Any media geek older than 45 (we were called "AV guys" then) must recall growing up with a Super 8 film camera in hand and a desire to remake "Star Wars" in his basement. The era that J.J. Abrams and Steven Spielberg honored in their film Super 8 captured the vibe well. The most basic version of professional media making finally had been put in our hands. All it took was a lot of splicing of 2.5-minute reels of celluloid the width of fettuccine, a Kubrick poster on your wall, and home movie lights that bubbled your skin on contact and made all your stars squint like Clint, intentionally or not. It was all about imagination filling in the gaps of low-res, point-and-shoot technology.
Something like that vibe struck me as I fell into an hour immersed in Vine 6-second clips. One of the great things about this Twitter-owned app is the curation, which does not require hashtag searches and other arcana best left to those social network dweebazoids -- who are not nearly as cool as the media geeks, by the way. The editors have their picks, there are good trending tags, and the Explore interface has a grid of fun types of Vine clips: loops, pets, magic, etc.
And as I am reeling through the short reels watching all of these people craft bad, good, dazzling, and even artistically interesting clips, that old Super 8 magic started wafting over me. People are posting a lot of funny stop-action animation of exactly the sort every Super 8 mogul did with their first three reels of Kodak stock. The limitations of the medium inspire creative solutions. Boiling down video production to a simple pause/restart button into a six-second frame seems like a maddening shackle, until you watch amateur directors fill it.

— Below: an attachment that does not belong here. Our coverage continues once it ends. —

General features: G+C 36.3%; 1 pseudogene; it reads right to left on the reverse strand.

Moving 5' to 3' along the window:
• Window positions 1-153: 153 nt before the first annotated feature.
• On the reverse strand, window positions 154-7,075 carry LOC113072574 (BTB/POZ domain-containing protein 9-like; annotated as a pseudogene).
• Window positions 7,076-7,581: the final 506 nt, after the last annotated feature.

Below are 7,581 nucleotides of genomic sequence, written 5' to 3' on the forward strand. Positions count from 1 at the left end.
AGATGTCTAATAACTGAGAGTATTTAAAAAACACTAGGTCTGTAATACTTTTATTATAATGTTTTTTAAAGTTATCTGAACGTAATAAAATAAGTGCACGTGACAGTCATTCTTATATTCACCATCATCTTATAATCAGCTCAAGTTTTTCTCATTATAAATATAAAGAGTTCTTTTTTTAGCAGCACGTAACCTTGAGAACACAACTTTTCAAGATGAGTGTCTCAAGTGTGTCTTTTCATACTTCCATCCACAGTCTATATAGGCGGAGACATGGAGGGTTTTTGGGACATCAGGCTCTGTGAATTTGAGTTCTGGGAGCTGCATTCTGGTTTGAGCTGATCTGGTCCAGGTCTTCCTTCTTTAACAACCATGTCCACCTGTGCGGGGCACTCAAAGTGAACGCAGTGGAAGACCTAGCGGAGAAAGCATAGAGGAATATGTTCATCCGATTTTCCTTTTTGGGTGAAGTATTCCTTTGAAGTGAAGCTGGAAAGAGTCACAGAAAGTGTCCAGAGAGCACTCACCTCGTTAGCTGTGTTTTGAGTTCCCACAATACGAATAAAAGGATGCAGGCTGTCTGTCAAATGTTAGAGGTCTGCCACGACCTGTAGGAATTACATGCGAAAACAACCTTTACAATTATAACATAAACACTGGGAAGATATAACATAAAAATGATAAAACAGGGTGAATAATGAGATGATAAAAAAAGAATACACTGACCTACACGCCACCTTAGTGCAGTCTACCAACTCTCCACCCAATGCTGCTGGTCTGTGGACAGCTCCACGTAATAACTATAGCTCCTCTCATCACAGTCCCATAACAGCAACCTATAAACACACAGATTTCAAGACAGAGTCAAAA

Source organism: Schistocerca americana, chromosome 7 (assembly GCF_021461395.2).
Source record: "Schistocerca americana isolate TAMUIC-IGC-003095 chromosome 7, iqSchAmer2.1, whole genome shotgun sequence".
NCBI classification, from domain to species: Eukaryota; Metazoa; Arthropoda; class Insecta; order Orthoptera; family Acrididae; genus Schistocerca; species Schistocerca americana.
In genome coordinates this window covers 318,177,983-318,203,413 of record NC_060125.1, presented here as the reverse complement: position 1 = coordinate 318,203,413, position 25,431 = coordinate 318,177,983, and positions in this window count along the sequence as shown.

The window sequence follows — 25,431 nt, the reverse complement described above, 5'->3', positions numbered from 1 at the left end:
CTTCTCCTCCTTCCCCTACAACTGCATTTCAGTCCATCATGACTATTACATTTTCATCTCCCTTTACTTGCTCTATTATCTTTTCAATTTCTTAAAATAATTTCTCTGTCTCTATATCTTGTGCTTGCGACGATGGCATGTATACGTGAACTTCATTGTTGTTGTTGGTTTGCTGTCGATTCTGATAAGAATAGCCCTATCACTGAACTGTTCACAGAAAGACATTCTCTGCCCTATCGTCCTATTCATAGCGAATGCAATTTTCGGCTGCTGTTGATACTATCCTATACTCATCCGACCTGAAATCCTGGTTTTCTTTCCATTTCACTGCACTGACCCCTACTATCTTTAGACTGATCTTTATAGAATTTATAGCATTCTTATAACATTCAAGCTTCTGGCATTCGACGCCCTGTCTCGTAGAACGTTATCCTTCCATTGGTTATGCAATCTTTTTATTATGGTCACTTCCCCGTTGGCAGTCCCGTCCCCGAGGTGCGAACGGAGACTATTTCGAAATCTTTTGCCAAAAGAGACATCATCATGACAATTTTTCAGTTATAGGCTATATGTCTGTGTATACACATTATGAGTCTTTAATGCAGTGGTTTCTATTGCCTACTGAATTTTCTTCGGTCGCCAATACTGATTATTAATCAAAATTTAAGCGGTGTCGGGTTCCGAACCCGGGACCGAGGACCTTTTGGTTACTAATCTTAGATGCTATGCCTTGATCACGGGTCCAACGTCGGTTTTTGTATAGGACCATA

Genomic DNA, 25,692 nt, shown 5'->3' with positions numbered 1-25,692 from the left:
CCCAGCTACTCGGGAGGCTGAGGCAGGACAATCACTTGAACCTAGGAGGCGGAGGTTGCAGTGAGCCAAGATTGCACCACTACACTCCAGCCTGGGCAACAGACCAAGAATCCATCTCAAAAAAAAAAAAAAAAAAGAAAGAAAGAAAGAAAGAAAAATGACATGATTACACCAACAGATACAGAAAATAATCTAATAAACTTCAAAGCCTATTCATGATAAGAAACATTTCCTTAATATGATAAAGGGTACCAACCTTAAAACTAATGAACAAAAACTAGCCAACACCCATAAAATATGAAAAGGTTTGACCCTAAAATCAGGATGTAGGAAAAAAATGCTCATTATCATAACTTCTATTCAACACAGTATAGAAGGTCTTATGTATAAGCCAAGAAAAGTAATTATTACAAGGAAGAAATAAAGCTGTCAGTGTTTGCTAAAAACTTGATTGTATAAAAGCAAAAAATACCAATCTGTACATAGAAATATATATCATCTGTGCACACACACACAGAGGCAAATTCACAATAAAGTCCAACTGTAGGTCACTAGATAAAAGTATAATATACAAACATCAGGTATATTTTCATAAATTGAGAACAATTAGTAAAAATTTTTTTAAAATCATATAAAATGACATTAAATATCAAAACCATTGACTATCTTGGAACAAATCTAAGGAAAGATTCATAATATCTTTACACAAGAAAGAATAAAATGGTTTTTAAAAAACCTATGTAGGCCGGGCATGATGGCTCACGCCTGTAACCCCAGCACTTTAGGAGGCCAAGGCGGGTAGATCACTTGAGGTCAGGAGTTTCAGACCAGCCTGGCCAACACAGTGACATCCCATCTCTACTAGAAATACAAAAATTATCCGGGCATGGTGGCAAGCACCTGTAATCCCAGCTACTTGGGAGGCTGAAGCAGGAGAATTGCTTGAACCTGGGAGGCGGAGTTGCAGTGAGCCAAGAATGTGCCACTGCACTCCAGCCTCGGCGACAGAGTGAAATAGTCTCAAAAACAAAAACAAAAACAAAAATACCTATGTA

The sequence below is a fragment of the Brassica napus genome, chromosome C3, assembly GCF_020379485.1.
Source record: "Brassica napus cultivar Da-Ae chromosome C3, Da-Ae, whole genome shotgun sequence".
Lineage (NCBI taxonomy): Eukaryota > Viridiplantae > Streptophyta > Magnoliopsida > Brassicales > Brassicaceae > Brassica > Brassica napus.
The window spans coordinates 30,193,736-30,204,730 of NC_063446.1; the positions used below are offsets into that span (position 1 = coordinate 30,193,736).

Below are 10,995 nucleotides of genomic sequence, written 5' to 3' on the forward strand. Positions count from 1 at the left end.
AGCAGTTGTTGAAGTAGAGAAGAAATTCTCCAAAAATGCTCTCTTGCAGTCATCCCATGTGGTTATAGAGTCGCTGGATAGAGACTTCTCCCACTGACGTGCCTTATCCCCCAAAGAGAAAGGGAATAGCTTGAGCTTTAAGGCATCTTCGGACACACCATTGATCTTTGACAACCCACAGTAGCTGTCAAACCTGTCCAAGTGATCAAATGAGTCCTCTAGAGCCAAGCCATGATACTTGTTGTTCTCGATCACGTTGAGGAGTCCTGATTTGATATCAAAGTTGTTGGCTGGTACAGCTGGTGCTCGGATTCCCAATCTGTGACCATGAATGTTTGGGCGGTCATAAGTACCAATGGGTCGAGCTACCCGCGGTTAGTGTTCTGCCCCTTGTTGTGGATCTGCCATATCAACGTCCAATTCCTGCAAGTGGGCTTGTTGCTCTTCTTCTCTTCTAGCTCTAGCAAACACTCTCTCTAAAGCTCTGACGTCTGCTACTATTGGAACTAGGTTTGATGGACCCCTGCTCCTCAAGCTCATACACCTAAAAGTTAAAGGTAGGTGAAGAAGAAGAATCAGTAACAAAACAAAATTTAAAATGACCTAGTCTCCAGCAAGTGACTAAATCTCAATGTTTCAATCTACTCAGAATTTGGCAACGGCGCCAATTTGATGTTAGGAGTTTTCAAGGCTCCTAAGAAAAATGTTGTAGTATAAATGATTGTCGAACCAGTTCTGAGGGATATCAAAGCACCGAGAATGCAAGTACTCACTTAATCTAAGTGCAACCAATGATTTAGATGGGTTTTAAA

People drop non sequitur scenes into the mix, montages of favorite and found objects, silly stop-motion disappearing and metamorphosis tricks, compressed time sequences, truncated story arcs, animation gags that could come from the very first set of pre-1900 silent film short-shorts. In fact, many of these bits remind me of the very first animation experiments -- stop-motion chalk drawings by J. Stuart Blackton.
It all gets very meta very fast, too. Just as we Super 8-wielding directors of old were enamored with recreating Kubrick and Hitchcock scenes, there is a tendency for these early Vines to engage other media. We have loads of film quotes, a montage of Lichtenstein pop art paintings that themselves obsess on comic art (meta on meta, oh my!), rapid reads of coffee table books, and more animated action figures than one could imagine.
There is a curious aesthetic here worth watching, however. It involves leveraging the familiar like other media to make a larger meaning quickly, compressing action so impossibly it forces you to reference a larger point to it all, and microcosms of sentiment that radiate when echoed in loops.